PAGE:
The Business Ethics Emphasis: a Misallocation of Resources

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The Ethics Emphasis: A Misallocation of Business Resources

“There is one and only one social responsibility of business-to use its resources and engage in activities designed to increase its profits so long as it stays within the rules of the game, which is to say, engages in open and free competition without deception or fraud.”

Milton Friedman, a Nobel-Prize winning economist and strong advocate of free markets, summed up his view on ethics and corporate responsibility with those few sentences. I agree with Dr. Friedman wholeheartedly and for the most part, support the notion that “Companies should not spend time and money on business ethics.”

What is a corporation? According to Webster’s, a corporation is “a body formed and authorized by law to act as a single person although constituted by one or more persons and legally endowed with various rights and duties including the capacity of succession.”[i] Within this definition lies the problem: the duties and rights of a corporation are loosely defined, and up to the interpretation of individuals.

The word corporation is often used interchangeably with “company,” which is defined as: “an association of persons for carrying on a commercial or industrial enterprise.”[ii] The word “business,” as a noun, is also used to describe the concept of a company/corporation, and can be defined as: “dealings or transactions especially of an economic nature.”[iii] With these several definitions, we can start to deduce what the core duties and responsibilities of corporations are: They must be economic and commercial in nature. Because economic dealings can usually be simplified into increasing, maintaining a certain amount of, or losing money, we can assume that anyone connected with economic and commercial dealings would prefer to above all else make money, assuming true the concept of rational self interest. Simply, nobody in business gets into business to lose money or to maintain the same amount. Similarly, corporations are not formed to lose or maintain monies; they are formed to make money and generate wealth for investors. As such, all core duties and rights of a corporation must be limited to the scope of making money. Any other use of corporate resources is a misdirection of those resources; incurring the opportunity cost of possible forgone revenues or increased expenses can reduce returns to investors, whom expect a corporation’s leadership to do all that they legally can to increase returns on their investments. To do anything else is a breach of their trust, and therefore in my opinion, unethical.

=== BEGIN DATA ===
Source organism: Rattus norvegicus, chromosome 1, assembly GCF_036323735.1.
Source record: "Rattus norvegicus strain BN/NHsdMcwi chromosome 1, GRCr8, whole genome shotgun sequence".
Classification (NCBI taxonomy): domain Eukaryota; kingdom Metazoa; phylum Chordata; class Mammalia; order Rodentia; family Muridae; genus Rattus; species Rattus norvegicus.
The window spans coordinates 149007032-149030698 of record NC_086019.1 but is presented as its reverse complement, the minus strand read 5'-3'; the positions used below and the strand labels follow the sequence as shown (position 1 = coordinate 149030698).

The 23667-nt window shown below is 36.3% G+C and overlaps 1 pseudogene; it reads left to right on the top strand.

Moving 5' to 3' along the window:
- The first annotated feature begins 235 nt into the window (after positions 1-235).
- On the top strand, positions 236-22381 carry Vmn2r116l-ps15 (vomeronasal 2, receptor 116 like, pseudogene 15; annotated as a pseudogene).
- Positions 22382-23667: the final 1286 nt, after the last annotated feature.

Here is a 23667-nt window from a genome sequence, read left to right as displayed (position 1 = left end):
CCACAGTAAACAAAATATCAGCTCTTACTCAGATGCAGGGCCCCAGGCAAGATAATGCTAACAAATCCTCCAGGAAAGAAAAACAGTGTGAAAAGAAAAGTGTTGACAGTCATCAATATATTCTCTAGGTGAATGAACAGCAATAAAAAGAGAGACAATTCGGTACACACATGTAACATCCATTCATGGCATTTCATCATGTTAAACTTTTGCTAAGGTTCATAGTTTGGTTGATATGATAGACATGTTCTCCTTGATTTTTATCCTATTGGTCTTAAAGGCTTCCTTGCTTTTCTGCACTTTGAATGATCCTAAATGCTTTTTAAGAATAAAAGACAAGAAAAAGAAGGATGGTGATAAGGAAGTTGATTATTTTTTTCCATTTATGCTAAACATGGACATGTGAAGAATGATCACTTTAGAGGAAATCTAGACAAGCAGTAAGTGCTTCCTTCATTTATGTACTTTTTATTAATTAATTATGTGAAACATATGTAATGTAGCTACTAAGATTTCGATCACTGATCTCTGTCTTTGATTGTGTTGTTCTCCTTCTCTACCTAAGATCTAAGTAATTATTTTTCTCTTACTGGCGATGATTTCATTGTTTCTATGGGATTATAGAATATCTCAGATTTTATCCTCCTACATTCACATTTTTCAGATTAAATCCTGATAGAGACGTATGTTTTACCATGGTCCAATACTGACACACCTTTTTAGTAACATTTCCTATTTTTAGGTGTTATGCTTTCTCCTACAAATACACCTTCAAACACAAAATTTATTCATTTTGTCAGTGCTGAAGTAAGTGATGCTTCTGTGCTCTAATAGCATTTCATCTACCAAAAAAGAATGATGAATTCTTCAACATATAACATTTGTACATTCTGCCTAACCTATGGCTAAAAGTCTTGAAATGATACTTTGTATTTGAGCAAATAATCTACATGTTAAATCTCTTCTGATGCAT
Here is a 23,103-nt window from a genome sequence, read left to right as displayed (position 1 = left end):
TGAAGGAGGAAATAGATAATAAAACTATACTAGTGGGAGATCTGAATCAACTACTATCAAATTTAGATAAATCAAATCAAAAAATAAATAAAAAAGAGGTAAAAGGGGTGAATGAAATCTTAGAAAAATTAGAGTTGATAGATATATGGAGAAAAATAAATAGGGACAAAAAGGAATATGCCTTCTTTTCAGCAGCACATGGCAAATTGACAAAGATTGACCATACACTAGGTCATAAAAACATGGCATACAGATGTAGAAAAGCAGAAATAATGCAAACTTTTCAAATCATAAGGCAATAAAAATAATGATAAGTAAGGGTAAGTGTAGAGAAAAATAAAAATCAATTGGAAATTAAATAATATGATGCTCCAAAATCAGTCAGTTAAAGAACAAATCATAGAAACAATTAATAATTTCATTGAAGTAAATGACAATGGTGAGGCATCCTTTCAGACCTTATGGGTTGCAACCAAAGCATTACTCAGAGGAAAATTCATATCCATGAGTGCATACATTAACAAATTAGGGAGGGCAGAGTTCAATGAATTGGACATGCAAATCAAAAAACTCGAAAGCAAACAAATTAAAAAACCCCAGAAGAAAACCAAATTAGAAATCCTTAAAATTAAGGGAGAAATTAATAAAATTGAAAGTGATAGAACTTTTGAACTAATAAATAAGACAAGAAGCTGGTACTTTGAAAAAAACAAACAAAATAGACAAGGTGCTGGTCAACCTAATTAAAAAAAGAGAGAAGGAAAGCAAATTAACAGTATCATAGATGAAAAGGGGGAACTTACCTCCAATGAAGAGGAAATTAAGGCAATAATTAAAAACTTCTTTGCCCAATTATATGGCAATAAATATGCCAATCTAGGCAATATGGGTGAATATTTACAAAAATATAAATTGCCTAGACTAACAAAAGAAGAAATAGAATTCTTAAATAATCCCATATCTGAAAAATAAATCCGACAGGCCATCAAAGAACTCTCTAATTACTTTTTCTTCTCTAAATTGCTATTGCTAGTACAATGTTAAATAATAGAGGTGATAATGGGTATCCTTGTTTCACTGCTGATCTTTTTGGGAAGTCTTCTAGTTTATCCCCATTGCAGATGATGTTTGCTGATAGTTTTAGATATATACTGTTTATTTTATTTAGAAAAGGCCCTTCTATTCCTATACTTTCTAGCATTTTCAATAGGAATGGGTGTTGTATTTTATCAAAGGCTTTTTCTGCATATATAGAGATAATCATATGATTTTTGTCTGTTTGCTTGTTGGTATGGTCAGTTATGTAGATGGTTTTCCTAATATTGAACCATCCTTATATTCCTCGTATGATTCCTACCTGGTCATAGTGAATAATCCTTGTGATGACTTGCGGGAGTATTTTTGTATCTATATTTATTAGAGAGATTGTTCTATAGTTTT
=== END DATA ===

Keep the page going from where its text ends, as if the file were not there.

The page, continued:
What are the components of the new trend of business ethics? They pertain chiefly to two issues: social value/impact, and environmental value/impact. A new term, “Corporate Social Responsibility,” has emerged in recent years to describe the former. Kim Kercher, in the Corporate Governance E-Journal of Bond University, explains the meaning of the term as: “Corporate Social Responsibility (CSR) is associated with the conduct of corporations and in particular whether corporations owe a duty to stakeholders other than shareholders.”[iv] In this discussion, society as a whole represents the non-shareholder stakeholders. Do corporations owe society anything at all?

As we explored earlier, the interests of business are financial and commercial. Corporations undertake certain activities in order to generate return for the investors. This is the chief duty of corporations, but in doing this they serve the best interests of society: produce goods which society will value. This is not an inherent duty per se, but an action which is necessary to be achieved when corporations expect citizens to give them their money. Businesses provide us with what we want, and we give them what they want. Companies do not do this out of the collective kindness of their hearts, but because it provides the means to their end: make money. In achieving their primary...
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